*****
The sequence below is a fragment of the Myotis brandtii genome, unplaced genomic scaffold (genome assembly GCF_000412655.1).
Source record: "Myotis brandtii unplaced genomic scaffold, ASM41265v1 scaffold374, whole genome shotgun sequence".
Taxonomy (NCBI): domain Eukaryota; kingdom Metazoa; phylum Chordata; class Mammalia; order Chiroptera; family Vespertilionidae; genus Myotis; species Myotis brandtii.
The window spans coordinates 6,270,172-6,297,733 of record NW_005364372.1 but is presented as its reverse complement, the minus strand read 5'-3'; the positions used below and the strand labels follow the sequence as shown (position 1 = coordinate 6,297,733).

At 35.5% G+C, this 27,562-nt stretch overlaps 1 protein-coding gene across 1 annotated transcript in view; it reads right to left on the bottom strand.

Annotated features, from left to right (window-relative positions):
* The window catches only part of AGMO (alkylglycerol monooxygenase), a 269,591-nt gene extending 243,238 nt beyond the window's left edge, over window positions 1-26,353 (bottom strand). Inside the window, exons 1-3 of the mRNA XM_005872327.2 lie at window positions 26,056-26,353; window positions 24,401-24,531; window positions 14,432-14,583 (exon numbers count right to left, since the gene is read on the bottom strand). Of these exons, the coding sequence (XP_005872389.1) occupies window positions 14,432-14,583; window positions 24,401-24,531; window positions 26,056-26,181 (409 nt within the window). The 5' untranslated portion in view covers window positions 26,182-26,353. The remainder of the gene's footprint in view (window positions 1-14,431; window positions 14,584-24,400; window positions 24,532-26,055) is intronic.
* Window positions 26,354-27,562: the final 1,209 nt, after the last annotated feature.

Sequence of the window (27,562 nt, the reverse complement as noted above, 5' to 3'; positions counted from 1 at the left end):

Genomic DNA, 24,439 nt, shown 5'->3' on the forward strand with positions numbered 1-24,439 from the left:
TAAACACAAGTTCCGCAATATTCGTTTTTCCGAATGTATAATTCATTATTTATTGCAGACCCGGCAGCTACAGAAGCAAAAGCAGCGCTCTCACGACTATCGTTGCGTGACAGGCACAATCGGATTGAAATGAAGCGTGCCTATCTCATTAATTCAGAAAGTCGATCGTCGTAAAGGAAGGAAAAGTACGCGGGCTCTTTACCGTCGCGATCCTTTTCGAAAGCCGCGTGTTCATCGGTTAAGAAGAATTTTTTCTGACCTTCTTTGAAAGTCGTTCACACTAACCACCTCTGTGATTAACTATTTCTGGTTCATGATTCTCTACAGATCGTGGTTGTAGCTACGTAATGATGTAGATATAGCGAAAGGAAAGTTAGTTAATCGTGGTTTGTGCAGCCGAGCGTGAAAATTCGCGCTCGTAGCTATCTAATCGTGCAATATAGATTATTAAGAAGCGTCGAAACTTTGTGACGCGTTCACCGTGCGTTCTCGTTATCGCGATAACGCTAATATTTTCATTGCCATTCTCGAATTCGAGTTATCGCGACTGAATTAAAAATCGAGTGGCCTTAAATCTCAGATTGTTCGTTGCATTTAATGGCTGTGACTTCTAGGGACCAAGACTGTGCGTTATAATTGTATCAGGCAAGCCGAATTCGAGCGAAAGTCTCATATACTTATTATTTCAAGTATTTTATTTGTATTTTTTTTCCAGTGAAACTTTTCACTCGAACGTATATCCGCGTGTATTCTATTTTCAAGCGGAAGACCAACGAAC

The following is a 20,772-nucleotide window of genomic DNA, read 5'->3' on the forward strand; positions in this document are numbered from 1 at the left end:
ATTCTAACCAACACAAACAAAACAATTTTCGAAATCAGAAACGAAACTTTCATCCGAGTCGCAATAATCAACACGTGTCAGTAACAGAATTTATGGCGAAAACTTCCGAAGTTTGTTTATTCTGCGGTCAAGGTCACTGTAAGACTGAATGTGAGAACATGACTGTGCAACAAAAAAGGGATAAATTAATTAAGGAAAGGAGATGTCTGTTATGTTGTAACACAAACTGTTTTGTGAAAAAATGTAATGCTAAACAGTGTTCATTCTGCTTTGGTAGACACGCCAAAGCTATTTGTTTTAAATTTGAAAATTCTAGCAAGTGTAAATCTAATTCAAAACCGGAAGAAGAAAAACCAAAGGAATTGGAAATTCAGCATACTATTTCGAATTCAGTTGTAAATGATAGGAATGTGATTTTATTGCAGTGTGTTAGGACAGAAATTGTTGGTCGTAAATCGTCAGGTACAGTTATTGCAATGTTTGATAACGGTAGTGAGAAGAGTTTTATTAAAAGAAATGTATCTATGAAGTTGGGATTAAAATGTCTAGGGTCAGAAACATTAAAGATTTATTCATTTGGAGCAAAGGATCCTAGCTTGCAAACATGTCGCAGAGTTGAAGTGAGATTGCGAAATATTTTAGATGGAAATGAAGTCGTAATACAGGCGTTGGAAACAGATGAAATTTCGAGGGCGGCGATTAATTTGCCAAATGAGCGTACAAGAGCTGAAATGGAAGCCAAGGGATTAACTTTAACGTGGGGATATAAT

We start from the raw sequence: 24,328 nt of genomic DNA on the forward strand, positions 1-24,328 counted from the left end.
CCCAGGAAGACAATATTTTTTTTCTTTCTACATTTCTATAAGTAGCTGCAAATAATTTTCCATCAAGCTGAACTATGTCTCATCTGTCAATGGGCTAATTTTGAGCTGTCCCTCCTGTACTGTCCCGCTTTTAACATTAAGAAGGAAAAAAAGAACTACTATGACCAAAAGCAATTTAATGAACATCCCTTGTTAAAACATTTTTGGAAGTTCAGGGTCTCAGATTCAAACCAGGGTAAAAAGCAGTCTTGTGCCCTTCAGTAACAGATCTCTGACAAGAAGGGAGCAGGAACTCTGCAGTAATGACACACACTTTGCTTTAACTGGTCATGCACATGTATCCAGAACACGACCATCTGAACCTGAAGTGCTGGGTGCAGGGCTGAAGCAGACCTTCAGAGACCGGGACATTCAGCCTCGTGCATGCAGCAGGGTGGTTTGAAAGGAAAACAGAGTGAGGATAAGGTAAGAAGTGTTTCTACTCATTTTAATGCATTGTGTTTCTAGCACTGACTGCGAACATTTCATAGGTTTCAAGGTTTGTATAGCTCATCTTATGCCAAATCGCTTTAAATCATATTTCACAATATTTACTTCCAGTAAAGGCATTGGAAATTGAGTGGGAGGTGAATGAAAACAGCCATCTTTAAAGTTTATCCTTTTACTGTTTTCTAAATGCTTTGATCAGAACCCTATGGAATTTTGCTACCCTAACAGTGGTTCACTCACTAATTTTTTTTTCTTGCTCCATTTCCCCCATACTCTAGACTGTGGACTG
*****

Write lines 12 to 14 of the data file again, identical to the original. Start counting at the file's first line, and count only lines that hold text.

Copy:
The following is a 20,772-nucleotide window of genomic DNA, read 5'->3' on the forward strand; positions in this document are numbered from 1 at the left end:
ATTCTAACCAACACAAACAAAACAATTTTCGAAATCAGAAACGAAACTTTCATCCGAGTCGCAATAATCAACACGTGTCAGTAACAGAATTTATGGCGAAAACTTCCGAAGTTTGTTTATTCTGCGGTCAAGGTCACTGTAAGACTGAATGTGAGAACATGACTGTGCAACAAAAAAGGGATAAATTAATTAAGGAAAGGAGATGTCTGTTATGTTGTAACACAAACTGTTTTGTGAAAAAATGTAATGCTAAACAGTGTTCATTCTGCTTTGGTAGACACGCCAAAGCTATTTGTTTTAAATTTGAAAATTCTAGCAAGTGTAAATCTAATTCAAAACCGGAAGAAGAAAAACCAAAGGAATTGGAAATTCAGCATACTATTTCGAATTCAGTTGTAAATGATAGGAATGTGATTTTATTGCAGTGTGTTAGGACAGAAATTGTTGGTCGTAAATCGTCAGGTACAGTTATTGCAATGTTTGATAACGGTAGTGAGAAGAGTTTTATTAAAAGAAATGTATCTATGAAGTTGGGATTAAAATGTCTAGGGTCAGAAACATTAAAGATTTATTCATTTGGAGCAAAGGATCCTAGCTTGCAAACATGTCGCAGAGTTGAAGTGAGATTGCGAAATATTTTAGATGGAAATGAAGTCGTAATACAGGCGTTGGAAACAGATGAAATTTCGAGGGCGGCGATTAATTTGCCAAATGAGCGTACAAGAGCTGAAATGGAAGCCAAGGGATTAACTTTAACGTGGGGATATAAT

We start from the raw sequence: 24,328 nt of genomic DNA on the forward strand, positions 1-24,328 counted from the left end.